Sunday, July 15, 2012

Haunted Romance

(Photo Credit:

I am pleased to say that I have never had anyone ask me “HOW can anyone like haunted houses?” (How can one not?) I have, however, had countless conversations involving the question in one form another.. “What do you think draws people to haunted houses?” There are as many answers to that question as there are individuals who are drawn to old buildings and places that Time seems to have forgotten. However, I would say those answers lend themselves to three primary categories:
1. Those who love the adrenaline rush that comes with the fear and anticipation of something no longer human materializing before them,
2. Those thrill seekers who hope to glimpse bloodstained floors, walls, instruments, furniture, etc. left behind by some heinous and traumatic demise, and finally, my favourite category,
3. Those who are drawn to the romance of the haunted house. It is this third category I will attempt to describe, both from experience and from the many wonderful perspectives that have been shared with me over the years.

The usual story behind any haunted house involves a tragic loss. There is an air of romance in this that draws most people. With the belief that ghosts are most often the result of a death too early, too violently and the heartrending emotions that attach themselves to a location draw the more romantic of us to a place like moths to a flame. There is a special place in the heart that may connect with that sense of loss. There is a flicker of hope that love does not end at death, that we are not forgotten once we go, and that the attachments we build in life can transcend the voyage into death.

There is also a longing, much like many of our historian friends endure, that brings us to want to reach out and find something tangible that connects us to another time, long before now, when perhaps life was simpler, grander, a time that certainly has been romanticized in book and film. It is one thing to reach out and touch an antique chest of drawers, an old water pitcher or run the tips of one’s fingers over the delicate silk of a wedding gown one or more centuries old, but just imagine the thrill of coming face to spectral face with the wearer of that gown, the bearer of the water pitcher, the craftsman who first put tool to wood and created that beautiful bit of furniture. What if that apparition were self-aware enough to impart insight, memories and emotions tied to the items?

It is in no way difficult for a hopeless romantic to walk the leaf-strewn and dusty halls of an old house and imagine themselves surrounded by brightly lit wall sconces, the sounds of a household alive and bustling with perhaps a maid scurrying by with an armful of linens or the lady of the house calling her children down to dinner. It is quite easy for a romantic to stand before an abandoned orphanage and hear the sounds of children laughing, perhaps catching a dilapidated swing move out of the corner of their eye, wondering for a moment if it is the influence of a slight wind or if one of the prior residents is still there, watching, looking for a playmate, or longing for new parents that never came. The heart squeezes slightly, mourning little souls that died of illness, who sat staring out windows for homes they dreamt of but never would get, and occasionally, the tragic death of a wee one down an old and forgotten well, or a hundred other tragic scenarios.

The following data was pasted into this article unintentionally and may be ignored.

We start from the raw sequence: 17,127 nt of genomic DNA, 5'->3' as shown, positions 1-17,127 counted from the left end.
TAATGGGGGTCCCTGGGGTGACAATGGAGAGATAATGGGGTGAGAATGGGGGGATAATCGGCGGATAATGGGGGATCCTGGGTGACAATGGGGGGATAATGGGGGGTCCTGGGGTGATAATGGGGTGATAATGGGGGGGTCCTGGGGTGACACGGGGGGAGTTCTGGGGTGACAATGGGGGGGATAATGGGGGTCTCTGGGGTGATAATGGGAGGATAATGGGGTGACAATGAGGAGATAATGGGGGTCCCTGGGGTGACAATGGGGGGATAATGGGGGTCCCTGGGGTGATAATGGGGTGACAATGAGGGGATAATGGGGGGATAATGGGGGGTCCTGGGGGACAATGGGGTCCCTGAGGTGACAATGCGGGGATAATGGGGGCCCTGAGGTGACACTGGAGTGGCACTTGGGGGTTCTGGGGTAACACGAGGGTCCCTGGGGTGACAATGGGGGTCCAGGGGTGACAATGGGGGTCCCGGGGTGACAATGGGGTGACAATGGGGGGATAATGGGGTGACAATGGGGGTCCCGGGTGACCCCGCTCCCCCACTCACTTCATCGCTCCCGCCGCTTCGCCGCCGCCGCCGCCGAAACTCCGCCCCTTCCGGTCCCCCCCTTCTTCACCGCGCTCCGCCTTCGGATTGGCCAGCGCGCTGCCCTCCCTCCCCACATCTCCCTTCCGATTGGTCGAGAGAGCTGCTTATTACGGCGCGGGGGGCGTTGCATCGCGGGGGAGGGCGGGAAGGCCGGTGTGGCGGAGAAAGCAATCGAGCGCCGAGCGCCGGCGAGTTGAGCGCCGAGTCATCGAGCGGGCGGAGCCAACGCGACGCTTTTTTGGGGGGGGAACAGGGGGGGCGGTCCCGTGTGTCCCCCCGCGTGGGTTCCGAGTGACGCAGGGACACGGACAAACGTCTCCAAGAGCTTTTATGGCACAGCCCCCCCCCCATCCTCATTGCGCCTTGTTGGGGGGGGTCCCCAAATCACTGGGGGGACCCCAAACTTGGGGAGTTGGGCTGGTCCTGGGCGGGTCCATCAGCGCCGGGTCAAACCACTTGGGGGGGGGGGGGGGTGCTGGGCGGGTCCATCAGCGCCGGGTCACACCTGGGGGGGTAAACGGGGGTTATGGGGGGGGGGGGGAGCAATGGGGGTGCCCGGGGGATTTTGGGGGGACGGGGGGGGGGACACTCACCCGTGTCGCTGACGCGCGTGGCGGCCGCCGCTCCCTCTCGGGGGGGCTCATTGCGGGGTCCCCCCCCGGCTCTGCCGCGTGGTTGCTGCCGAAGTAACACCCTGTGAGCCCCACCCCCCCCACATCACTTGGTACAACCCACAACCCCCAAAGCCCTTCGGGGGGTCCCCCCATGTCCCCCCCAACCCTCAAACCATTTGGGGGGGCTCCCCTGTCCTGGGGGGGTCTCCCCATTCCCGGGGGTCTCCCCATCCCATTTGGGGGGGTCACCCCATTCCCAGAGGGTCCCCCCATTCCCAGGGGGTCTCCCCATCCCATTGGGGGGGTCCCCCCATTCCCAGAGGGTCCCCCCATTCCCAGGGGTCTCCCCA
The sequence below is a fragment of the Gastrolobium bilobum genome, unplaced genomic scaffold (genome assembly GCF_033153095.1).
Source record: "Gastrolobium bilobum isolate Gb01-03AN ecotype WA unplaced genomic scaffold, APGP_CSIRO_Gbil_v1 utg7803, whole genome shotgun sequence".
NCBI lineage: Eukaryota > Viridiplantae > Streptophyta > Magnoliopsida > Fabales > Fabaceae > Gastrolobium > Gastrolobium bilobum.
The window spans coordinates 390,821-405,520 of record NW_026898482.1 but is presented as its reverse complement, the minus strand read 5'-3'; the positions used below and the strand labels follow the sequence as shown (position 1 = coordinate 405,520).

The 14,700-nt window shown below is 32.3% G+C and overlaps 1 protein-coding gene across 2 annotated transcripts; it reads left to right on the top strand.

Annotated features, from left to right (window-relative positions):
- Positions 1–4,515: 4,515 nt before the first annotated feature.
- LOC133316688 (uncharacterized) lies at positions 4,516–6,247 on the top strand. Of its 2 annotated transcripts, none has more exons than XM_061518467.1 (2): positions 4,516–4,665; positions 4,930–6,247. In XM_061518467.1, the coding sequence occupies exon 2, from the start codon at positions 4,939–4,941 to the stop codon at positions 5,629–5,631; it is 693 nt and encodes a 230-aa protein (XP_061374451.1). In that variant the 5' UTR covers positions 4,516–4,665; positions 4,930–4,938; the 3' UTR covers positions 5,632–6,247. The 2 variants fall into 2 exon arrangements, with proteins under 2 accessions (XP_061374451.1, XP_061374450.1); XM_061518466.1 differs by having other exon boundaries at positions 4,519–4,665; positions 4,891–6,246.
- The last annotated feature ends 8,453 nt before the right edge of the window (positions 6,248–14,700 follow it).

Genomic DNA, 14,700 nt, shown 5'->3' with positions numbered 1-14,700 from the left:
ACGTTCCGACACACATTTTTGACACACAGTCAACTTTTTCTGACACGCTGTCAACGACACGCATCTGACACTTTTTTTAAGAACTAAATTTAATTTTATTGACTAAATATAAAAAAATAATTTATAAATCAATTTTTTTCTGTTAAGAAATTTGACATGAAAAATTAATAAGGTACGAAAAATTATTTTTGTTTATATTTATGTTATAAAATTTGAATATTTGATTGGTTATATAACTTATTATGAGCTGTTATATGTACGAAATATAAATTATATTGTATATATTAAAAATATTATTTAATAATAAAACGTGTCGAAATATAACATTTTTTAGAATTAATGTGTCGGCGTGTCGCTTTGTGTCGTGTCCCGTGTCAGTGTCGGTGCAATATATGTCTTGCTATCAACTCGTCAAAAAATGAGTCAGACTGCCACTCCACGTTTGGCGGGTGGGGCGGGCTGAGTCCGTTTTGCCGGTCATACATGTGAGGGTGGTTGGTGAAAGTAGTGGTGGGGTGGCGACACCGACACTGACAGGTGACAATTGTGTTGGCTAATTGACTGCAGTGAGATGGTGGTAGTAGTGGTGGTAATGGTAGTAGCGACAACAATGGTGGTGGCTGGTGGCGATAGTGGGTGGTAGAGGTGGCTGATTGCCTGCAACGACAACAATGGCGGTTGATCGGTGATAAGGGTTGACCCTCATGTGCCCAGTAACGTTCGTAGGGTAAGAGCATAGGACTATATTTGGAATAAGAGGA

Then…. There are those of us who, after many years of odd dreams, or a sense of being out-of-time-and-place, tend to feel a longing to find the once place that we know we have not seen in this lifetime, but our spirit seems to swear exists. For those who subscribe to the concept of past lives, perhaps there is some fragment that gives them pause to ponder the house from the perspective of the ghost. Wandering quietly, sadly, mournfully, or blissfully unaware of the situation until by some odd chance, peace comes and here they find themselves again amongst the living, but with that tiny thread of connection to the old place. Perhaps the old place itself does not wish to be forgotten.

Long before paranormal investigations, there were Spiritualists with séances and table-tipping parties. Before then, it was not uncommon to know a place was haunted, to accept that this is a part of life and death, and like many cultures, learn to simply live with the “others” in a home. They were as much a part of the structure and the family as any relative. We prayed for the angry ones amongst us to find peace, left offerings to appease unhappy souls and only in extreme cases, called in help to send them away.

I know there are many who hope to find ghosts in old houses. It is a continuation of life “as it was” and brings with it a richness that comes only with the sentimental longing for the lessons and beauty of the past. It also brings a reminder that life is not always “fair” and reinforces in our hearts, that we have not lost sight of our own compassion. It helps us to imagine what we might have done in their stead, and to learn from those who carried on, but whose grief lingered.

“Those who cannot remember the past are doomed to repeat it.”George Santayana, Vol. 1, Reason in Common Sense

I hope you will all join me in continuing to remember and honour the past and those who bear the insights and lessons we can learn from. Romance is not dead while there are hearts reaching out to our predecessors and hands preserving the tangible connections to them.

Keeping it Spooky with a strong dose of Romance,


1 comment:

  1. There are also those who seek an affirmation of their beliefs in an afterlife, the possibility of confirmation tantalises!